The NCAA is looking at how its rules can be modified to allow college athletes to be compensated for their names, images and likenesses. NCAA President Mark Emmert and the Board of Governors announced Tuesday that Big East Commissioner Val Ackerman and Ohio State athletic director Gene Smith will head a new working group on the topic. "This group will bring together diverse opinions from the membership - from presidents and commissioners to student-athletes - that will examine the NCAA's position on name, image and likeness benefits and potentially propose rule modifications tethered to education," Ackerman said in a statement. "We believe the time is right for these discussions and look forward to a thorough assessment of the many complexities involved in this area." The NCAA said a final report from the working group is due to the Board of Governors in October. NCAA rules forbid athletes in most circumstances from receiving benefits or compensation for their names, images and likenesses from a school or outside source. For example, college athletes cannot take part in commercial advertising or sign autographs for money - which infamously got Heisman Trophy winner Johnny Manziel into trouble with the NCAA in 2013. "While the formation of this group is an important step to confirming what we believe as an association, the group's work will not result in paying students as employees," Smith said. "That structure is contrary to the NCAA's educational mission and will not be a part of this discussion." The NCAA's amateurism rules have faced several legal challenges in recent years and threats from lawmakers. A federal antitrust lawsuit brought by former UCLA basketball star Ed O'Bannon in 2009 challenged the NCAA and its member schools' right to use athletes' names, images and likenesses without compensation. The case led to the elimination of the NCAA Football video game series and in 2014 U.S. District Judge Claudia Wilken ruled the NCAA could not restrict schools from paying athletes up to $5,000 per year for names, images and likenesses. That part of the ruling was overturned on appeal, but the issue has been one that continues to hound the NCAA; how rules are applied often seems inconsistent if not illogical. Last year, a kicker at UCF gave up his scholarship rather than stop making money off his profitable YouTube channel, which threatened to make him ineligible. But Notre Dame basketball star Arike Ogunbowale was allowed to participate in the popular television show "Dancing With the Stars." While the Rice Commission on College Basketball avoided making a definitive recommendation on the issue of name, image and likeness in its report to the NCAA last year, the commissioners did encourage the association to take a long look at its rules. "It is hard for the public, and frankly for me, to understand what can be allowed within the college model - for the life of me I don't understand the difference between Olympic payments and participation in `Dancing with the Stars' - and what can't be allowed without opening the door to professionalizing college basketball," former Secretary of State Condoleezza Rice said at the time. Recently, legislation was introduced in Congress aimed at lifting restrictions that keep athletes from profiting from their fame while they are in school. Rep. Mark Walker, a Republican from North Carolina, introduced the Student-Athlete Equity Act in March that would have tweaked the tax code in a way that could have forced the NCAA to allow athletes to profit from the names, images and likenesses. "Signing an athletic scholarship with a school should not be a moratorium on your rights to your name, image, and self-worth," Walker said.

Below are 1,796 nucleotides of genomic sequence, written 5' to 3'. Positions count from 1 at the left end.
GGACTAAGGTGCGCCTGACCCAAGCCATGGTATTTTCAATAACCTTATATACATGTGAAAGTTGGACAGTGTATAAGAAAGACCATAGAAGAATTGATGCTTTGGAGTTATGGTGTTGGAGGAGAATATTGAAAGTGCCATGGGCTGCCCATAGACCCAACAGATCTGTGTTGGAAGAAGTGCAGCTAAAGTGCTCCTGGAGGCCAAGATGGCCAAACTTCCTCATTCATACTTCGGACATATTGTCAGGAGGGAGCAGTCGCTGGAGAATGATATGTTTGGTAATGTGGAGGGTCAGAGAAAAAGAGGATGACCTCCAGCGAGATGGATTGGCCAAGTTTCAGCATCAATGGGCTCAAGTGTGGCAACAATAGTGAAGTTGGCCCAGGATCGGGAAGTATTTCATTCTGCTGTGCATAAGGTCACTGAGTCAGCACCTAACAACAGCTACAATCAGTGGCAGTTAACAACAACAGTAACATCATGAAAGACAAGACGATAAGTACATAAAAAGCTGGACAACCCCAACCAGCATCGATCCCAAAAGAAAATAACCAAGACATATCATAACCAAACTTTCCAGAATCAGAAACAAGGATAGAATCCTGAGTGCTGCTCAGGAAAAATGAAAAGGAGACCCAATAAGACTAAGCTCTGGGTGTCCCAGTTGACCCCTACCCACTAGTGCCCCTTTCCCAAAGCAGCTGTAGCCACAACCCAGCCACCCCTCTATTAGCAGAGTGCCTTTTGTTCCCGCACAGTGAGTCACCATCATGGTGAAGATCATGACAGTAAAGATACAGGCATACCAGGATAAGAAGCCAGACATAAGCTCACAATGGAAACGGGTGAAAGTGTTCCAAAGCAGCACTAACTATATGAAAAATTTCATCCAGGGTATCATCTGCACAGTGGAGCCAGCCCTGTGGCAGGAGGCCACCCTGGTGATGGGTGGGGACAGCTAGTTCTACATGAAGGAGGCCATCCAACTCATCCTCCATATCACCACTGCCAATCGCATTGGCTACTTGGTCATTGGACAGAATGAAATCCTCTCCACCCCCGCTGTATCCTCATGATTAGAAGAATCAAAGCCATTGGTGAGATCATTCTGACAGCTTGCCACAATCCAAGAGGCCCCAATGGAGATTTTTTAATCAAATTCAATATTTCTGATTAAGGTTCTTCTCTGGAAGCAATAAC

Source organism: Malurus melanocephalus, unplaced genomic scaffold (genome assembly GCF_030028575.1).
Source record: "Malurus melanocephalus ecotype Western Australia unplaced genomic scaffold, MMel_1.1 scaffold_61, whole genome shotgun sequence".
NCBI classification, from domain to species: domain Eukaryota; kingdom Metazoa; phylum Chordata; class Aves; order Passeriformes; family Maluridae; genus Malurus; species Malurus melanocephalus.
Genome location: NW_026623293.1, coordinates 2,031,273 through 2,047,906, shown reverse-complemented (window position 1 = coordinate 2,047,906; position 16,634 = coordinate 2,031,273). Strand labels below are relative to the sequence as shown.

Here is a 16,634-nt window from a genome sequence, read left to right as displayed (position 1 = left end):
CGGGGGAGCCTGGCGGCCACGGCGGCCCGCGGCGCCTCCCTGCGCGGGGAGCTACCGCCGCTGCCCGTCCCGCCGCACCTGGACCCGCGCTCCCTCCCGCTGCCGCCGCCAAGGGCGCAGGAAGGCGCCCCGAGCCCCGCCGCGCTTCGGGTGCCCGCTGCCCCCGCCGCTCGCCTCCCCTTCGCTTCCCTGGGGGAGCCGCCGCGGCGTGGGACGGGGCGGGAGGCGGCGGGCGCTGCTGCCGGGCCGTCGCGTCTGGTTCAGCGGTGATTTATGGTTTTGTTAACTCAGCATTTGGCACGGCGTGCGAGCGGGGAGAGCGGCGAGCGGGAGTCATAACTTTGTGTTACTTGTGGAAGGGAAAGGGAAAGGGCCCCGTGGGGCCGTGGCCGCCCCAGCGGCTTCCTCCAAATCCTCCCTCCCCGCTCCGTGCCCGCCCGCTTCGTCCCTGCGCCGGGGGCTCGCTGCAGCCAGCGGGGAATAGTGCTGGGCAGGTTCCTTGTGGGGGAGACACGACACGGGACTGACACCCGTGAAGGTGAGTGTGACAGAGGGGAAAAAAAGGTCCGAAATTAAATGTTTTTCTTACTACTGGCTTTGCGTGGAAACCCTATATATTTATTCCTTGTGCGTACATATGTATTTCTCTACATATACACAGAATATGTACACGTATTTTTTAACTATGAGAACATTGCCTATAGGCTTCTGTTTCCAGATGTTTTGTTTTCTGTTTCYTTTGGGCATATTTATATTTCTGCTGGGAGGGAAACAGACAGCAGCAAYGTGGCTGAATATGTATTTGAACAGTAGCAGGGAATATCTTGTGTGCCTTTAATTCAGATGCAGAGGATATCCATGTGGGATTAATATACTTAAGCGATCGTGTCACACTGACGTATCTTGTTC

May 14, 2019